“We Wove A Web” is a clever work. Nothing at first glance is what it seems.
It’s supposed to be a show about the lives of the Brontë sisters: Charlotte, Emily and Anne; but in this script, Emily and Anne are already dead. The lights flicker on and Charlotte is alone in their once-shared house. She sits at a table and reminisces. Her memories play out on stage.
“We Wove A Web” is not a play. Despite the presence of narration, the show is, in essence, a dance theater piece. The actresses leap and bound across the stage, tumble across beds and dive under tables. A live orchestra accompanies their movements, swelling violins and rumbling cellos; the musicians play in the shadows behind the set.
Rebecca Brudner ’16, the director of the show, said that “We Wove A Web” has been a long time in the making. Although it is her senior thesis project, Brudner said that she first conceived of the idea long before she had to turn in a formal proposal.
“I’ve been sort of obsessed with the Brontë sisters for a while, since middle school,” she laughed.
Brudner explained that during her sophomore year of college, she originally planned on writing a play about the lives of the Brontës. However, as she read pre-existing plays about the family in order to familiarize herself with the genre, she realized that most of these works felt unsatisfactory to her. She didn’t agree with the tendency of those authors to create what she deemed “false narratives” for the sisters, conflating fiction with reality.
Brudner then decided that it might be more effective to just use primary source texts as the script of her show instead of inventing her own dialogue. The summer before senior year, she received a grant to study at the Brontë sisters’ hometown, where she pored over numerous correspondences written by the sisters, from childhood to adulthood. Most of the narration in “We Wove A Web” is lifted directly from the Brontë sisters’ own writings, including their diary entries, letters and novels.
Her work with these primary source texts also led her to the idea of creating a dance theater piece. Brudner said she sensed a restraint in the Brontë sisters’ correspondences, which she surmised was a product of their upbringing in the repressive Victorian era. This lack of embodiment, of being unable to fully express their feelings, inspired Brudner to create a piece where the Brontë sisters’ innermost emotions could play out in front of an audience.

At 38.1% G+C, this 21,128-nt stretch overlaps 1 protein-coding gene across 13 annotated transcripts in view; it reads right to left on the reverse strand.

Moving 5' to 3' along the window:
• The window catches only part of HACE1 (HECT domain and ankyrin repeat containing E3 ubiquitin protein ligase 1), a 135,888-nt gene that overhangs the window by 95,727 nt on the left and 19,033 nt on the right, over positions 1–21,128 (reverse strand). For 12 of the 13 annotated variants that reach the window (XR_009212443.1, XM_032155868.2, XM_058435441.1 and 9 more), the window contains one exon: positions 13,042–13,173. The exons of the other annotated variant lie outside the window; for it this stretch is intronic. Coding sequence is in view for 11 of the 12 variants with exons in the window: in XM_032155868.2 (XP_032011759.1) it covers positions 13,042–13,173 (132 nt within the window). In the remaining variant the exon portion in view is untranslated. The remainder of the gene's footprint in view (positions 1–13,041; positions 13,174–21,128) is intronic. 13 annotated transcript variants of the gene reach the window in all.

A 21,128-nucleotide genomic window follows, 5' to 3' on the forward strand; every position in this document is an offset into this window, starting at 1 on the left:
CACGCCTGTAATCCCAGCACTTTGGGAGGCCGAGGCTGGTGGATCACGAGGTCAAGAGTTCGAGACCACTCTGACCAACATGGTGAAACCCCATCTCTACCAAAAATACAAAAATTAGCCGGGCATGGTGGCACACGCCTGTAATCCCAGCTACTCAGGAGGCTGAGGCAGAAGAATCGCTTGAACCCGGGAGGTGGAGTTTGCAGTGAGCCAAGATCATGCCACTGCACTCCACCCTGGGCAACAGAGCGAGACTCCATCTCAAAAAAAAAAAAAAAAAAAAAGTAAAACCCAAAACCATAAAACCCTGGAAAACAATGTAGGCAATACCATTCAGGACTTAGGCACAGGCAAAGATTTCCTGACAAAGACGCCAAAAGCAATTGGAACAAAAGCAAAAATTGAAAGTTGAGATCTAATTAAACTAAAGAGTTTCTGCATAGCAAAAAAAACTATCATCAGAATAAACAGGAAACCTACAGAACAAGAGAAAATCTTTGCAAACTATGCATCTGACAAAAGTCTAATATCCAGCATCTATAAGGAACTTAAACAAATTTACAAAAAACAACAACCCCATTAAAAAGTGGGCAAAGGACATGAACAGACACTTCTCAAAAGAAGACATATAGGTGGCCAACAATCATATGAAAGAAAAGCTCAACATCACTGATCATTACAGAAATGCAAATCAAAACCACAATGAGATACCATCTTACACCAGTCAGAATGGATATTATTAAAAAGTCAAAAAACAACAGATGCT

“I felt like there was a physical impulse in the words,” she said. “I felt like I, as a contemporary woman, could really seize upon dance as an extension of their writing.”
Gideon Broshy ’17, the composer of “We Wove a Web,” noted that the earliest stages of developing the show involved heavy improvisation. He said that the primary source texts Brudner selected served as the core inspiration of the show, and the music he created organically flowed from interpreting those excerpts.
Brudner, who also choreographed the show, agreed. She explained that initially she gave the actresses excerpts from the primary sources and allowed them to dance however they felt fit. Brudner then reviewed the actresses’ movements and either altered the choreography or left the original improvisations untouched.
Broshy also emphasized that although he enjoyed a lot of freedom while composing the music, he, Brudner and the actresses worked in close collaboration to make sure that the score, the choreography and the script seamlessly wove together. Miles Walter ’18, the associate director of the show, further stressed the importance of integrating all of these separate parts together into one cohesive work.
“It’s pulling together totally disparate sources and combining them into a structure that really is dramatically tight and viable,” he said.
“We Wove A Web” is only an hour long, a testament to the intense editing process that Brudner adopted in order to streamline and focus the show. However, despite its short length, the show is undeniably haunting. It’s the kind of experience that passes quickly but lingers, doesn’t let go.